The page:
Views #1035 | Intermediate (B1)

Home Cooking

Edwin talks about eating Chinese food at home in Australia.

Buddhi: So, Edwin, now that you're here, do you usually cook for yourself or you eat outside?

Edwin: I usually eat outside because I'm a very terrible cook. I could potentially burn salads.

Buddhi: So, back at home, how was it done? You guys cook at home. I mean your mom.

Edwin: My mom usually cooked. Because of my Chinese ethnicity, she usually cooks Chinese food, cause Australian food is pretty boring, so she cooks ... usually cooks Chinese food.

Buddhi: I remember back in my country, we also do a lot of Chinese food, and they did turn out to be quite spicy. Is it spicy as well? Or maybe, it's because in Sri Lanka, we use the spicy stuff. Or what would you say?

Edwin: Well, some Chinese food is spicy. It just depends on which part of China it comes from. My parents are from Hong Kong, and Hong Kong food usually is not spicy, so yeah, I don't really like spicy food ... too spicy food, so yeah, my mom usually cooks really just bland food.

Buddhi: So, you guys always just eat Chinese food, or do you eat Australian food as well.

Edwin: We rarely eat Australian food. My parents are pretty conservative when it comes to food, so yeah, they pretty much stick with Chinese food.

Buddhi: If you do eat any Australian food, what kind of foods do you eat?

Edwin: I guess the most common one would be the meat pie. A lot of kids eat it in high school during lunch with tomato sauce, but something that's really interesting ... an interesting Australian dish would be the kangaroo.

Buddhi: OK.

Edwin: Yeah, I've had that a couple times. It tastes really good. You can call it a delicacy I guess, but we don't always eat it every day. Have you tried kangaroo?

Buddhi: Never. Never.

Edwin: Would you like to try?

Buddhi: I'll say yes, cause I like to try new foods, but I don't all kinds of meat. I just eat chicken only, so yeah, but I'll try cause you recommend it.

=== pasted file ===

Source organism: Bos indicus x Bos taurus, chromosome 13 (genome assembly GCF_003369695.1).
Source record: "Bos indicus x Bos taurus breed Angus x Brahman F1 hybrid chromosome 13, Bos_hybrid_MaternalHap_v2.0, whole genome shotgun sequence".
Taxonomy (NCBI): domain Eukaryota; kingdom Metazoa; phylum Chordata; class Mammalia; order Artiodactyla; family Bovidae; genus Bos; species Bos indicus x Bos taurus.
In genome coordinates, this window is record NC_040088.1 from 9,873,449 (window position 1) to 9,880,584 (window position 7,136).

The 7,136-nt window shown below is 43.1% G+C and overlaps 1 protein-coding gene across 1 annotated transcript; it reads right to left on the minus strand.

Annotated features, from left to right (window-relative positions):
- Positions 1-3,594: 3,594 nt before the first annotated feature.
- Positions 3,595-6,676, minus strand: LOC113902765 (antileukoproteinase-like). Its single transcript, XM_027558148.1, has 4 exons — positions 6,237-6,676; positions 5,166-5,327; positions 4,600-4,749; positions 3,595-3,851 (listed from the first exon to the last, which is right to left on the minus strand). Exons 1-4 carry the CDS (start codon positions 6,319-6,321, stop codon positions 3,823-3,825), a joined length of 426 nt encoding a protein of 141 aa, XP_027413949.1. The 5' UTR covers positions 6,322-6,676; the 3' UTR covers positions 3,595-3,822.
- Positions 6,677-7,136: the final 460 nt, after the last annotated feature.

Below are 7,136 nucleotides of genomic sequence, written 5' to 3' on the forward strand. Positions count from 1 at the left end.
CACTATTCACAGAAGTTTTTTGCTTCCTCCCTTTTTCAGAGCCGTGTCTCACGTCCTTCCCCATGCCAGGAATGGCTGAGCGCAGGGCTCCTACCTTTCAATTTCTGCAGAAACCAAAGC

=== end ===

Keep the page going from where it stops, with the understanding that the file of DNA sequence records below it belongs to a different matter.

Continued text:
Learn Vocabulary from the Lesson



I could potentially burn salads.

"Potentially" means things that are possible or the ability exists for them to happen in the future.

  1. Rebecca is a potentially great tennis player, if she just practiced more.
  2. Elllo has the potential to be the number one English listening site on the web.



Australian food is pretty boring.

In this case "pretty" modifies the word boring to mean quite boring, a reasonably high degree of boring.

  1. I find fishing from the bank pretty boring, just sitting and watching the water for hours.
  2. Old castles in Europe are pretty interesting because they have so much history behind them.



My parents are pretty conservative when it comes to food.

Conservative here means to not take risks or be adventurous. Notice the word "pretty" has again been used to modify conservative giving it more emphasis.

  1. The Republican party in America is considered conservative in its politics.
  2. At a conservative estimate, about 1 billion people in the world are illiterate.

stick with


My parents pretty much stick with Chinese food.

"To stick" with something means to stay with it and not change to something else. Here again "pretty" modifies the "stick with" so that the meaning is "My parents mostly eat Chinese food."

  1. Studying any new language is difficult, but if you stick with it long enough, you will get better.
  2. At university I had a chance to change from English to psychology, but I decided to stick with the language unit.

a couple times


I've had that a couple times.

"Couple" literally means 2, but in this case could mean 2 or 3.

  1. I had a couple of colds last winter because we had so much rain.
  2. Give me a couple of ice creams for Tom and Jerry.

Vocabulary Quiz

potentially • pretty • conservative
stick with • couple of times
  1. He is very with his views.
  2. Skydiving is dangerous.
  3. I've been there a .
  4. I usually people I know at school.
  5. He is upset about losing his job.
Answer the following questions about the interview.

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